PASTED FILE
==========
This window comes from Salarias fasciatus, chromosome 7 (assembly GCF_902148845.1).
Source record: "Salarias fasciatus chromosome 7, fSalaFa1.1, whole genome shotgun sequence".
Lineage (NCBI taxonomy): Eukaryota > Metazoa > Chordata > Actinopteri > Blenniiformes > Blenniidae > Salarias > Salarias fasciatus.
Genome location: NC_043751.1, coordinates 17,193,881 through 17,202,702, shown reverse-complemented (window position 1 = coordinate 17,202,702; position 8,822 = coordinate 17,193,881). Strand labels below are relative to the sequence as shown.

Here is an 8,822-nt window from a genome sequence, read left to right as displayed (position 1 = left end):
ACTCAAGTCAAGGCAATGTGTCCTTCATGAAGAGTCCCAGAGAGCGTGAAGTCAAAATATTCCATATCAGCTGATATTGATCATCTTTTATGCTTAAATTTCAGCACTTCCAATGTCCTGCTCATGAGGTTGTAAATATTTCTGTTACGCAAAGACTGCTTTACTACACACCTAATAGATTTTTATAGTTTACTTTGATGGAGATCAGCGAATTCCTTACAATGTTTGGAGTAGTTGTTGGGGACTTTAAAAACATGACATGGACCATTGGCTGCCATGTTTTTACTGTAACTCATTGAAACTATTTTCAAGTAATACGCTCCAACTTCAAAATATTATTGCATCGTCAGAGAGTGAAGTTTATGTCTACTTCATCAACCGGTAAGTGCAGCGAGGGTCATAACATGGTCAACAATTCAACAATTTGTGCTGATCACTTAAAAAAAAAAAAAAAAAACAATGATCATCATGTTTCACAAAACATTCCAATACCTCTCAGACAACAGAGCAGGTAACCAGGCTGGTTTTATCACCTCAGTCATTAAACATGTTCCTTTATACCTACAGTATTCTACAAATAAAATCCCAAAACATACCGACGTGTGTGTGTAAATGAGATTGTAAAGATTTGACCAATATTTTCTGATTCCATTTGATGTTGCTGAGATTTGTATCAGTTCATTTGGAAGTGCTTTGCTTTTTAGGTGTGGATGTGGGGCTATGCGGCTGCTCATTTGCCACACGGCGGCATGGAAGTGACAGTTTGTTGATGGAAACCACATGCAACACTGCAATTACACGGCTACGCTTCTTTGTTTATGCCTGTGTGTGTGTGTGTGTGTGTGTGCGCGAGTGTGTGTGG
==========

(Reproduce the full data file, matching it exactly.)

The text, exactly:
This window comes from Salarias fasciatus, chromosome 7 (assembly GCF_902148845.1).
Source record: "Salarias fasciatus chromosome 7, fSalaFa1.1, whole genome shotgun sequence".
Lineage (NCBI taxonomy): Eukaryota > Metazoa > Chordata > Actinopteri > Blenniiformes > Blenniidae > Salarias > Salarias fasciatus.
Genome location: NC_043751.1, coordinates 17,193,881 through 17,202,702, shown reverse-complemented (window position 1 = coordinate 17,202,702; position 8,822 = coordinate 17,193,881). Strand labels below are relative to the sequence as shown.

Here is an 8,822-nt window from a genome sequence, read left to right as displayed (position 1 = left end):
ACTCAAGTCAAGGCAATGTGTCCTTCATGAAGAGTCCCAGAGAGCGTGAAGTCAAAATATTCCATATCAGCTGATATTGATCATCTTTTATGCTTAAATTTCAGCACTTCCAATGTCCTGCTCATGAGGTTGTAAATATTTCTGTTACGCAAAGACTGCTTTACTACACACCTAATAGATTTTTATAGTTTACTTTGATGGAGATCAGCGAATTCCTTACAATGTTTGGAGTAGTTGTTGGGGACTTTAAAAACATGACATGGACCATTGGCTGCCATGTTTTTACTGTAACTCATTGAAACTATTTTCAAGTAATACGCTCCAACTTCAAAATATTATTGCATCGTCAGAGAGTGAAGTTTATGTCTACTTCATCAACCGGTAAGTGCAGCGAGGGTCATAACATGGTCAACAATTCAACAATTTGTGCTGATCACTTAAAAAAAAAAAAAAAAAACAATGATCATCATGTTTCACAAAACATTCCAATACCTCTCAGACAACAGAGCAGGTAACCAGGCTGGTTTTATCACCTCAGTCATTAAACATGTTCCTTTATACCTACAGTATTCTACAAATAAAATCCCAAAACATACCGACGTGTGTGTGTAAATGAGATTGTAAAGATTTGACCAATATTTTCTGATTCCATTTGATGTTGCTGAGATTTGTATCAGTTCATTTGGAAGTGCTTTGCTTTTTAGGTGTGGATGTGGGGCTATGCGGCTGCTCATTTGCCACACGGCGGCATGGAAGTGACAGTTTGTTGATGGAAACCACATGCAACACTGCAATTACACGGCTACGCTTCTTTGTTTATGCCTGTGTGTGTGTGTGTGTGTGTGTGCGCGAGTGTGTGTGG